Calvert offers view on possible Aurora sale

Hilary Calvert
Hilary Calvert
How much weight should be given to the will of the people has been discussed in a hearing about whether the Dunedin City Council should sell Aurora Energy.

Sentiment from submitters has been overwhelmingly against a sale of the electricity distribution company and this was explored yesterday with Hilary Calvert, who argued for a sale.

Ms Calvert — a former city councillor, Otago regional councillor and Act New Zealand MP — said democracy involved people choosing their representatives and these representatives then exercising sound judgement on their behalf.

She also pointed out the council had not always done what the public wanted, such as in decisions relating to the redevelopment of George St.

Ms Calvert said it was telling that the council’s holding company, Dunedin City Holdings Ltd (DCHL), had recommended a sale.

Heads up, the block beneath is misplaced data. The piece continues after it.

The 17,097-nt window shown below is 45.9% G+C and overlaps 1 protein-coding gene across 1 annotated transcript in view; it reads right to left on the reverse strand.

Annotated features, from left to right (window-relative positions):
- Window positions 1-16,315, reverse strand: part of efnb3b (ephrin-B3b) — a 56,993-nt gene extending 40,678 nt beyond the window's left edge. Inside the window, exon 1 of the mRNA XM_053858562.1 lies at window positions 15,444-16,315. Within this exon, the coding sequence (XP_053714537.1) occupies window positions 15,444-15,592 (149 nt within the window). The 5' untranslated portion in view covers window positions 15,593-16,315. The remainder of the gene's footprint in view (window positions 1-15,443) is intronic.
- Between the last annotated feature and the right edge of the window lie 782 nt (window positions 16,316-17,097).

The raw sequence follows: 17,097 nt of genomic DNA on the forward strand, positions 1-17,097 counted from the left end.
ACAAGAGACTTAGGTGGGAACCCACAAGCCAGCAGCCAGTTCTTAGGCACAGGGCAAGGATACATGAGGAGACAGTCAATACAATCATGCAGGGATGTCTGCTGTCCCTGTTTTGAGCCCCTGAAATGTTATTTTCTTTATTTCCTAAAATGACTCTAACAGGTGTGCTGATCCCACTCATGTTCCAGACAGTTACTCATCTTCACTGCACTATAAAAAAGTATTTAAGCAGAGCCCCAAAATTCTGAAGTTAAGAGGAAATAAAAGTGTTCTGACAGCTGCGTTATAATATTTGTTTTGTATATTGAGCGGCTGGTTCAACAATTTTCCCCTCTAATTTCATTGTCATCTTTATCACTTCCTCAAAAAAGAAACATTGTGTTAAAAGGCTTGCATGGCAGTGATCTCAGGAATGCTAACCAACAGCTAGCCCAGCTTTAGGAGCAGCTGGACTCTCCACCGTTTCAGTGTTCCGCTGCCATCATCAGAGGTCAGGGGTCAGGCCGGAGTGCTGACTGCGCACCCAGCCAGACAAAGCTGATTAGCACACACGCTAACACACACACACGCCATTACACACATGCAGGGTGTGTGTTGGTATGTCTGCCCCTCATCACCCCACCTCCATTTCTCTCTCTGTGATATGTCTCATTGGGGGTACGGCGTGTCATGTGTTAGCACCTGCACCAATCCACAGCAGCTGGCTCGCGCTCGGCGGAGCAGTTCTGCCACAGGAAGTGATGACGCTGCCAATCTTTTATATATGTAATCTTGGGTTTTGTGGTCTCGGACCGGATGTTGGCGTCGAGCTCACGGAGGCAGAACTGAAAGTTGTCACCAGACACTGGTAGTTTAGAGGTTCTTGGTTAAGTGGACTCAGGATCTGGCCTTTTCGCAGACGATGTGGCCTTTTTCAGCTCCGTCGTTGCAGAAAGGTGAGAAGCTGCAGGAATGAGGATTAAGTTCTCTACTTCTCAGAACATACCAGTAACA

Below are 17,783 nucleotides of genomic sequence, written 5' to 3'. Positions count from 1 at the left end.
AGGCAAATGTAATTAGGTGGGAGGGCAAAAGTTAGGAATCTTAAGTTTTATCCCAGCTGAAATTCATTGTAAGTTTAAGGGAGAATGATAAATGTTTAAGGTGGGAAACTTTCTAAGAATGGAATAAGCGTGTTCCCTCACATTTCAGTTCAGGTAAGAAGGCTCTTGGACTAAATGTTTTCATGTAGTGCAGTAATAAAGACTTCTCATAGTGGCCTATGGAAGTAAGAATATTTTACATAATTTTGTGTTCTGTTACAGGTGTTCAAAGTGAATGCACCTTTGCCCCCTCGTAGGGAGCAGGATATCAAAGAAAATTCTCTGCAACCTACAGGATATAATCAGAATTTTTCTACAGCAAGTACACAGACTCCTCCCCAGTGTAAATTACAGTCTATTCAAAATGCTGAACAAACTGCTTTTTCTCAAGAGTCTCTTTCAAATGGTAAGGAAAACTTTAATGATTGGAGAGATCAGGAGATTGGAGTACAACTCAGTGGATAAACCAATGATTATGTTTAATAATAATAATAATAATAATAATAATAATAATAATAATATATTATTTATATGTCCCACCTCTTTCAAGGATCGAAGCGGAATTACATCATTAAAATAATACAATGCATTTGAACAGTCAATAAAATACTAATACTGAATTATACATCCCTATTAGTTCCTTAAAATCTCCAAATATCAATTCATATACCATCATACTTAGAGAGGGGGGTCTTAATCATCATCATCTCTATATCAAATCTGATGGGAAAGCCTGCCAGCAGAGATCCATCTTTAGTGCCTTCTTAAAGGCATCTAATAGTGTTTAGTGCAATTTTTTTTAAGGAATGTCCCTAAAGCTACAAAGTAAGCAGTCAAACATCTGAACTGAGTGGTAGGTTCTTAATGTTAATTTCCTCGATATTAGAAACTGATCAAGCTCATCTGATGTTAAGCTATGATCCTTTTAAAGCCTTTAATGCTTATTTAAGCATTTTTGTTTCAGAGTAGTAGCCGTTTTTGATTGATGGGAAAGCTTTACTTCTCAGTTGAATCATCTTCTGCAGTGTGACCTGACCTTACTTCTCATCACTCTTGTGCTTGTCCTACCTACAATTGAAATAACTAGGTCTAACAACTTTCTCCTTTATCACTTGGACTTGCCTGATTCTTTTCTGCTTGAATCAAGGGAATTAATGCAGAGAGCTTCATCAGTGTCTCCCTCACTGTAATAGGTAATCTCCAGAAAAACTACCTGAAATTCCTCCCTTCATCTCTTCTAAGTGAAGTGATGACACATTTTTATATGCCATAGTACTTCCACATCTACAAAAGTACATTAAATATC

This was comparable to "turkeys organising Christmas", as it seemed to clash with the personal interests of those involved.

"They must really think it is a good idea," she said.

Among the issues Ms Calvert had for councillors to ponder was the appropriate weighting for expert opinion.

"It was smart of you to ask experts on Aurora and other such investments what to do with this one," she said.

"This is more of a technical decision than a political one."

If the sale of Aurora went ahead, the council would be swapping one investment for another — a diversified fund, she said.

"The new arrangement will just be a different investment."

One theme through the hearing has been lack of dividends supplied by Aurora to DCHL since 2017 amid significant borrowing.

Ms Calvert said an expectation Aurora might one day start making a profit "consistent with the investment capital and risk seems hopeful".

"History is against us on this. In any case, it shifts the possible upside to another generation, rather than the current people of Dunedin."

Public concerns about loss of control of the company were more perceived than real, she said.

"Council has pretty much no control now."

The next submitter at the hearing, Thomas Mumm, was one of many submitters against a potential sale.

He could understand why DCHL favoured a sale, he said.

Mr Mumm said it was important for people to be listened to.

Tim Hyland did not support a sale, either.

He noted the possible sale of Aurora had not come up during the local government election campaign.